Enhanced Remote Earthquake Triggering at Fluid-Injection Sites in the Midwestern United States

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Science  12 Jul 2013:
Vol. 341, Issue 6142, pp. 164-167
DOI: 10.1126/science.1238948

Movers and Shakers

We tend to view earthquakes as unpredictable phenomena caused by naturally shifting stresses in Earth's crust. In reality, however, a range of human activity can also induce earthquakes. Ellsworth (p. 10.1126/science.1225942) reviews the current understanding of the causes and mechanics of earthquakes caused by human activity and the means to decrease their associated risk. Notable examples include injection of wastewater into deep formations and emerging technologies related to oil and gas recovery, including hydraulic fracturing. In addition to directly causing increased local seismic activity, activities such as deep fluid injection may have other ramifications related to earthquake occurrence. Van der Elst et al. (p. 164; see the news story by Kerr) demonstrate that in the midwestern United States, some areas with increased human-induced seismicity are also more prone to further earthquakes triggered by the seismic waves from large, remote earthquakes. Improved seismic monitoring and injection data near deep disposal sites will help to identify regions prone to remote triggering and, more broadly, suggest times when activities should, at least temporarily, be put on hold.


A recent dramatic increase in seismicity in the midwestern United States may be related to increases in deep wastewater injection. Here, we demonstrate that areas with suspected anthropogenic earthquakes are also more susceptible to earthquake-triggering from natural transient stresses generated by the seismic waves of large remote earthquakes. Enhanced triggering susceptibility suggests the presence of critically loaded faults and potentially high fluid pressures. Sensitivity to remote triggering is most clearly seen in sites with a long delay between the start of injection and the onset of seismicity and in regions that went on to host moderate magnitude earthquakes within 6 to 20 months. Triggering in induced seismic zones could therefore be an indicator that fluid injection has brought the fault system to a critical state.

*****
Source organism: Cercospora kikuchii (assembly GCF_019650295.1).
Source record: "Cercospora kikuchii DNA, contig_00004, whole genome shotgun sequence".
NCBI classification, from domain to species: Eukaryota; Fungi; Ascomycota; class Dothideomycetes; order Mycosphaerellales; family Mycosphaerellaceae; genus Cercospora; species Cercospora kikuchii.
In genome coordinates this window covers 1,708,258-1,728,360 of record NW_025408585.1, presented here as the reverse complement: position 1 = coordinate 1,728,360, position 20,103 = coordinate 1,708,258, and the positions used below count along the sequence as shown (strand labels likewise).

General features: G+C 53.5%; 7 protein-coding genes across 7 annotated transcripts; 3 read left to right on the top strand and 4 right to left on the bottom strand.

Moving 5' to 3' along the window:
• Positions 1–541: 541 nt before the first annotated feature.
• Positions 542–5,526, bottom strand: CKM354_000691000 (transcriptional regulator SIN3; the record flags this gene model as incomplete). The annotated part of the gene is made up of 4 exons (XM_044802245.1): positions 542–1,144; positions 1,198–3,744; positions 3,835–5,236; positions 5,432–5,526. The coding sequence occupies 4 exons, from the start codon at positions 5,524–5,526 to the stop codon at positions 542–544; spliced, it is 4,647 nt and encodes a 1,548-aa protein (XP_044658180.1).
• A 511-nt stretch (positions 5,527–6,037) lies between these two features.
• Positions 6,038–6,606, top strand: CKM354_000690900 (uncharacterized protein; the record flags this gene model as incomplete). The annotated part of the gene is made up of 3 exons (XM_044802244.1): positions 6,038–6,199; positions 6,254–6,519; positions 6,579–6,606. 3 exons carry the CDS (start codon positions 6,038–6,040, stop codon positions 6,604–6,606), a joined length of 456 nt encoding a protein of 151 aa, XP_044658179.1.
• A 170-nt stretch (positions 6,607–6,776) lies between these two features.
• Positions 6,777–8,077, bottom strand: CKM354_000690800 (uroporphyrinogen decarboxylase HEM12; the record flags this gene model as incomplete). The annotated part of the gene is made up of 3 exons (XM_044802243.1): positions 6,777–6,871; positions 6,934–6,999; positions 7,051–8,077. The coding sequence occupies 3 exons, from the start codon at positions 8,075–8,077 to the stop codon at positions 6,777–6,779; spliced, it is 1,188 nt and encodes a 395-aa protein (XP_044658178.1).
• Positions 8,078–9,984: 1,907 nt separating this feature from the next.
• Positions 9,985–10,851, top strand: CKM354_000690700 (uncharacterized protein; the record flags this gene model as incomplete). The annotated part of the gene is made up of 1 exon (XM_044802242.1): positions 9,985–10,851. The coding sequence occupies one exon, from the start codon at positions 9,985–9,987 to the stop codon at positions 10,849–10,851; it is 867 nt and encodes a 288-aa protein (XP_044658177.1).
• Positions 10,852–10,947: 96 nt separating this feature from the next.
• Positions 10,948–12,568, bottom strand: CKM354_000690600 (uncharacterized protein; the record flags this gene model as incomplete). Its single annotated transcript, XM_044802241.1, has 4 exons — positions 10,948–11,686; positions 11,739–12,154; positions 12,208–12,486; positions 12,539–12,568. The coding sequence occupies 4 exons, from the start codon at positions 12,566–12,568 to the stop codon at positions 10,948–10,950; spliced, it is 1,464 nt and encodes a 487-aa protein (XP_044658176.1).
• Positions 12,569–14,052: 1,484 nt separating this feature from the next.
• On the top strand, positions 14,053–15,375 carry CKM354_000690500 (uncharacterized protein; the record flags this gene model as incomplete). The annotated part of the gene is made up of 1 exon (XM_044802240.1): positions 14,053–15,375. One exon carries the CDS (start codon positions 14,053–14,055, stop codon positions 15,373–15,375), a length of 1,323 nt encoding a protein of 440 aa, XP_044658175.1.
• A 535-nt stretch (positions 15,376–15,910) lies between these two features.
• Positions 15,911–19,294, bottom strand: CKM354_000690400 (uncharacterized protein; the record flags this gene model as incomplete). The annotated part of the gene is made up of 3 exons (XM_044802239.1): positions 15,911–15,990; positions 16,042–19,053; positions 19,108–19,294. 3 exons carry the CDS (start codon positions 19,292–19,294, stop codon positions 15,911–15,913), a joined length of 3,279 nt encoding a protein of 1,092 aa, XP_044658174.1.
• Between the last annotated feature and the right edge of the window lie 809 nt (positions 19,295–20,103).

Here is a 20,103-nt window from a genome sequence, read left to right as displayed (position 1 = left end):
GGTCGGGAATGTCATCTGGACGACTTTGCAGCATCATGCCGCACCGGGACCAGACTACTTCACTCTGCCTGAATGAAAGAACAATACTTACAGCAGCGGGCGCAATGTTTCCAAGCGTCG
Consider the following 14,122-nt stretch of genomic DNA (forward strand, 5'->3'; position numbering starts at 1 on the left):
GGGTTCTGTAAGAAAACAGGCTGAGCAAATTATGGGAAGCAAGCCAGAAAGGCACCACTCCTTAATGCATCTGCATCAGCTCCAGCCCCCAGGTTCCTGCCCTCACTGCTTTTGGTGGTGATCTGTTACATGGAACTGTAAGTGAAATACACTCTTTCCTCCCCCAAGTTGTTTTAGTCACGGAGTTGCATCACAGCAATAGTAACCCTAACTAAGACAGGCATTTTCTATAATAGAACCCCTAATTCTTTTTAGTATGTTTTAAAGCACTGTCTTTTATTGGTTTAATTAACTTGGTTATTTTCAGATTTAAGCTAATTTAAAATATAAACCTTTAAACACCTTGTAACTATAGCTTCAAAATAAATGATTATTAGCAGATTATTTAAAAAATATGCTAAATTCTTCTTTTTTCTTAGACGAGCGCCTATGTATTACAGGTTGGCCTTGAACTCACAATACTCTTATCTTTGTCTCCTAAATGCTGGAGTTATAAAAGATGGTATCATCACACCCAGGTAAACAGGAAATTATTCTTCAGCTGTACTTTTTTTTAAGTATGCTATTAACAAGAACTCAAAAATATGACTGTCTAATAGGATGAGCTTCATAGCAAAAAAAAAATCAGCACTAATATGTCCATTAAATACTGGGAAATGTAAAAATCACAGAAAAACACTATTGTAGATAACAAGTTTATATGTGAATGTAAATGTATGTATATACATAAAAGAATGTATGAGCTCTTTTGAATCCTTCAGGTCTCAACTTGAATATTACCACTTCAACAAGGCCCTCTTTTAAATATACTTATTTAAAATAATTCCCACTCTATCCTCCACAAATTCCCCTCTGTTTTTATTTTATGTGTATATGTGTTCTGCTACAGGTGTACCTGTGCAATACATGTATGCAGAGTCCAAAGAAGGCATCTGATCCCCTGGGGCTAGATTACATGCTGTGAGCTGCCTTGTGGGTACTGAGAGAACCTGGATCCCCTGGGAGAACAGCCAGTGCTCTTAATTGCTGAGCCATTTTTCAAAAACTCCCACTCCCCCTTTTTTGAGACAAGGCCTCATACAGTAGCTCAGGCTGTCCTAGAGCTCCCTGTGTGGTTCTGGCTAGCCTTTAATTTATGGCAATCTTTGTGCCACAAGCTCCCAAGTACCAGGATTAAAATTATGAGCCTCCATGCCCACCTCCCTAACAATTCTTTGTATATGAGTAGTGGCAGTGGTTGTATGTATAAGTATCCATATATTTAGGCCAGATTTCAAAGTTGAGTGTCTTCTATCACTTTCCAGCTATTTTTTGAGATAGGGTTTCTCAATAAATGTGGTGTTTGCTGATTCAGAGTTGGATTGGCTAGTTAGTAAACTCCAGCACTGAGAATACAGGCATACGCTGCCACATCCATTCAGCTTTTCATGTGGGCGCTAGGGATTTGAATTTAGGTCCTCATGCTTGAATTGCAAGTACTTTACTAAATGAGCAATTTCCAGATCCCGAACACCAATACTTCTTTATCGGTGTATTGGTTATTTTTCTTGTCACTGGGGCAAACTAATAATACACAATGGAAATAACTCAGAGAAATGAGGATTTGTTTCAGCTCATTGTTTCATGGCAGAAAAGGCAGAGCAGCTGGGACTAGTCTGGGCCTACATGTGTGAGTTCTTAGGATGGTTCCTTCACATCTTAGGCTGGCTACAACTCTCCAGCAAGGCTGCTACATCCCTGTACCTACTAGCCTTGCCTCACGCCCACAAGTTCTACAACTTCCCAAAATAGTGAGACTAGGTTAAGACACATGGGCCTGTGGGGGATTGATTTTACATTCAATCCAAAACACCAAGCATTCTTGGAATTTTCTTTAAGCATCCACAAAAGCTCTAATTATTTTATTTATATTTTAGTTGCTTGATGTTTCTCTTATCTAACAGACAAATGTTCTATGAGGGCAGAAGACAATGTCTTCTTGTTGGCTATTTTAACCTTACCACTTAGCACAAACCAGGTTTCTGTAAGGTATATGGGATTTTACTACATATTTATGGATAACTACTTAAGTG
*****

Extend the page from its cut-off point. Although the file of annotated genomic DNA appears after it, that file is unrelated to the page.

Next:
Earthquakes can be induced by underground fluid injection, which increases pore pressure and allows faults to slide under preexisting shear stress (1). The increase in wastewater disposal from natural gas development and other sources has been accompanied by an increase in fluid-induced earthquakes in recent years (2). These earthquakes include widely felt earthquakes in Oklahoma, Arkansas, Ohio, Texas, and Colorado (Fig. 1) (37). Although most injection wells are not associated with large earthquakes, the converse is not true. At least half of the 4.5 moment magnitude (Mw) or larger earthquakes to strike the interior of the United States in the past decade have occurred in regions of potential injection-induced seismicity (table S1). In some cases, the onset of seismicity follows injection by only days or weeks (1, 3, 5), and the association with pumping at particular wells is clear. In others, seismicity increases only after months or years of active injection (4, 8, 9).

Fig. 1 Remote triggering in the midwestern United States, from the composite ANSS catalog.

(A) Cataloged earthquakes above 3.0 M between 2003 and 2013 (ANSS). Earthquakes in red occurred during the first 10 days after the February 2010, Maule; March 2011, Tohoku-oki; or April 2012, Sumatra earthquakes. Triggering occurs almost exclusively in three injection fields, labeled Prague, Trinidad, and Snyder. (B) Stacked earthquake counts in the 10 days before and after the three ≥8.6 Mw remote earthquakes. The histogram excludes the Guy, Arkansas, swarm, which dominates event rates at the time of the 2011 Tohoku-oki earthquake but did not trigger (supplementary text).

A long delay before seismic activation implies that faults may be moving toward a critical state for years before failure. However, currently there are no reliable methods to determine whether a particular field has reached a critical state other than by simply observing a large increase in seismicity. This lack of diagnostics is a key problem in developing operational strategies to mitigate anthropogenic activity (2).